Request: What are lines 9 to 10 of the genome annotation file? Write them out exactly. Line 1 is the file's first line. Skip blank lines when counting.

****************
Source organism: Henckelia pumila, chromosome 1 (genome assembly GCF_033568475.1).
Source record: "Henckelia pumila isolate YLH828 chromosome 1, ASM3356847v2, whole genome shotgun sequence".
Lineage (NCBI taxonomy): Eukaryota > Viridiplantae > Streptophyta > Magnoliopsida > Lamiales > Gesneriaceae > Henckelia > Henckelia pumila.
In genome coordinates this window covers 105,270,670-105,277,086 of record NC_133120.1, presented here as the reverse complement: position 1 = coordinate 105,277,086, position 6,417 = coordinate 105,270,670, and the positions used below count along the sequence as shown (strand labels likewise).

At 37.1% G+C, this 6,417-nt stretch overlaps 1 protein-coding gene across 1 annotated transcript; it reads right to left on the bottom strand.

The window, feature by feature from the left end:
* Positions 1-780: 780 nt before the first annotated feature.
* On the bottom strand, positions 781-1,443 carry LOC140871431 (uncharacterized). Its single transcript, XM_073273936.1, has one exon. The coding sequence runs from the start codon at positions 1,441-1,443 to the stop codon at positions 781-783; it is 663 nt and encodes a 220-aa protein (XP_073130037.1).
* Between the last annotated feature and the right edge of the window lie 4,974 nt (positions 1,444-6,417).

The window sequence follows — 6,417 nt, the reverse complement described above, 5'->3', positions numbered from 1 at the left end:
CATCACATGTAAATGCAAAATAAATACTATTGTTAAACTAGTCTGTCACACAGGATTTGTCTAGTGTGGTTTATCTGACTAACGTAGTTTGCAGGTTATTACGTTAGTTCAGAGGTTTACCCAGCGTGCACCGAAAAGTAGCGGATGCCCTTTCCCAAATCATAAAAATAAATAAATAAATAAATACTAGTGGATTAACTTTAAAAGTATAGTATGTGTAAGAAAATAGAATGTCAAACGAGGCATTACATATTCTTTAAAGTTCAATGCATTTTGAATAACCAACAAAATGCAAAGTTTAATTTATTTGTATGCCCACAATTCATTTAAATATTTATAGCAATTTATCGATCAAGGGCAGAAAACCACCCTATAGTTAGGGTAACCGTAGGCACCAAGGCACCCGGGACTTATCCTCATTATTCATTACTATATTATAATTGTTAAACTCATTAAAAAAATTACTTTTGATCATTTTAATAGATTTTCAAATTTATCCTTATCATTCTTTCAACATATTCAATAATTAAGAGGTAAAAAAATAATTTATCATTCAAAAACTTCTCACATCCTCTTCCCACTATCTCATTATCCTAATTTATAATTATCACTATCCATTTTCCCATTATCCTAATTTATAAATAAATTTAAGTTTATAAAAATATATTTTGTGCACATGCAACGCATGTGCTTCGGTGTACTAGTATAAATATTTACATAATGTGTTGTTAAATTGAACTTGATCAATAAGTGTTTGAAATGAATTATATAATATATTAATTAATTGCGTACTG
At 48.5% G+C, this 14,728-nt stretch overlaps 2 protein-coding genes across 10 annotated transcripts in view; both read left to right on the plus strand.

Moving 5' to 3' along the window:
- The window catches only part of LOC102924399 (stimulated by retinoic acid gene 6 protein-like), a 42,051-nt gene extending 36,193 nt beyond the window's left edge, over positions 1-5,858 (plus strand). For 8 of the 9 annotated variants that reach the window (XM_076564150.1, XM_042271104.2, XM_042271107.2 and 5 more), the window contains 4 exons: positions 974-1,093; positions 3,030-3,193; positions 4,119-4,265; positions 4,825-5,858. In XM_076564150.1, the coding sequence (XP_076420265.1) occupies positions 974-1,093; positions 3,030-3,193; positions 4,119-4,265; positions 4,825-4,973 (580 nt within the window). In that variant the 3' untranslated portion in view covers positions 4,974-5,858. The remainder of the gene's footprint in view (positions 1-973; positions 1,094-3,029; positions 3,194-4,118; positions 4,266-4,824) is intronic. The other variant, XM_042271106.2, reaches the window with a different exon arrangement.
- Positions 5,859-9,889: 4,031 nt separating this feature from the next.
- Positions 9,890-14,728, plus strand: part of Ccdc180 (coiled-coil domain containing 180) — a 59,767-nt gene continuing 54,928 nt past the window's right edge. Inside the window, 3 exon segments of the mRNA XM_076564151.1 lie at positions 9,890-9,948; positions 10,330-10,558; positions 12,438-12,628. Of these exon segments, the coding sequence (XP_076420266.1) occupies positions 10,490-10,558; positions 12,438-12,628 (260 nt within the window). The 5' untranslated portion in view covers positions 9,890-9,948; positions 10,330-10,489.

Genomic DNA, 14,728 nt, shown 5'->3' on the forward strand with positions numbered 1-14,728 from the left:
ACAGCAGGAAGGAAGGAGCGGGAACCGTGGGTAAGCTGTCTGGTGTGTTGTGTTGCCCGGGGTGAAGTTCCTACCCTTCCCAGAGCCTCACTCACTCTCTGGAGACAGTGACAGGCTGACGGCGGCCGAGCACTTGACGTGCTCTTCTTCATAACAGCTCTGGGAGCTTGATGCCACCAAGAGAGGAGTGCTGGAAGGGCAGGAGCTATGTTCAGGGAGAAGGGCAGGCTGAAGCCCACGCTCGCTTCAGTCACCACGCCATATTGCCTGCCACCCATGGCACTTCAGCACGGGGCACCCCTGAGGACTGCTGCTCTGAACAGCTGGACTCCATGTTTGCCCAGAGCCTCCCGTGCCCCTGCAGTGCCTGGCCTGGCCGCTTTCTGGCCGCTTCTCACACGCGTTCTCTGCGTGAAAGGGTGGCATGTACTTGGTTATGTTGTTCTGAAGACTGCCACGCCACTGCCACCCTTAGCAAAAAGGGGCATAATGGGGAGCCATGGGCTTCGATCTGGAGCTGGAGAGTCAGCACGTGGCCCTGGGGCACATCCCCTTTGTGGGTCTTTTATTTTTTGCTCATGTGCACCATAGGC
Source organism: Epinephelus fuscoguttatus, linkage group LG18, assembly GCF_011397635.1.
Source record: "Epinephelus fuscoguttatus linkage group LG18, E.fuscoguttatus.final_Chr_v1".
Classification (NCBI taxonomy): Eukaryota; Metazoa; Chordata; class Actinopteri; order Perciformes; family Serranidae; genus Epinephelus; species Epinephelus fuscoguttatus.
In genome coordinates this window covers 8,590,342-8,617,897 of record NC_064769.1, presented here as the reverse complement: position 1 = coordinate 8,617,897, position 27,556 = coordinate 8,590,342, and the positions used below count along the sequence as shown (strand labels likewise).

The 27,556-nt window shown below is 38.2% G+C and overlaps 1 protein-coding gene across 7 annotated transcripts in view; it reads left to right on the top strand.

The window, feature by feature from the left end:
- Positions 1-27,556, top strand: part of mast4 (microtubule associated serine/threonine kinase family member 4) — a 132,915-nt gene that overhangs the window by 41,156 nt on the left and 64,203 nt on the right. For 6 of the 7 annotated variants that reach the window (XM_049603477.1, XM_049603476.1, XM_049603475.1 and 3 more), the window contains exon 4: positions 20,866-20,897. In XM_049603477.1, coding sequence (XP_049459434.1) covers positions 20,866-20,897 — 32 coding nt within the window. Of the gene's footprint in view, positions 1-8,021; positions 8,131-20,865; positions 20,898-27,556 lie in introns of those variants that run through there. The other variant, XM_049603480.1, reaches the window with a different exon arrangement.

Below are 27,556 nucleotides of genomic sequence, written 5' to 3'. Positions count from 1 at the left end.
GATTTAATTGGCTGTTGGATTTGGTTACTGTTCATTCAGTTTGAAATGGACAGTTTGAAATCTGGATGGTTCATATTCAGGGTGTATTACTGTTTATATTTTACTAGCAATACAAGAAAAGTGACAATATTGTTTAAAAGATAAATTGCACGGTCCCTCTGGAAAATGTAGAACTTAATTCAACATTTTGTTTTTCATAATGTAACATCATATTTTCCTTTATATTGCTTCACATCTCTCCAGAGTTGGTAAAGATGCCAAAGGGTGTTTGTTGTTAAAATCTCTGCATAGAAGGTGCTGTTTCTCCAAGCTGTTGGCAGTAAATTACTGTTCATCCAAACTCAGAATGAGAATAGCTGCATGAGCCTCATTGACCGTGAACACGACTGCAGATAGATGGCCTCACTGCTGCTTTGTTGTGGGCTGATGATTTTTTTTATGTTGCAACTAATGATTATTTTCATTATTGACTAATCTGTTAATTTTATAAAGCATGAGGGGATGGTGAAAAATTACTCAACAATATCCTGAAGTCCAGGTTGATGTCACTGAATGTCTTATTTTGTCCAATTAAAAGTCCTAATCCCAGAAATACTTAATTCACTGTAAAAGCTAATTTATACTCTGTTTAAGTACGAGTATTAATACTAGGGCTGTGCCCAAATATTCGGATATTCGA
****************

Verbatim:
* Between the last annotated feature and the right edge of the window lie 4,974 nt (positions 1,444-6,417).

The window sequence follows — 6,417 nt, the reverse complement described above, 5'->3', positions numbered from 1 at the left end: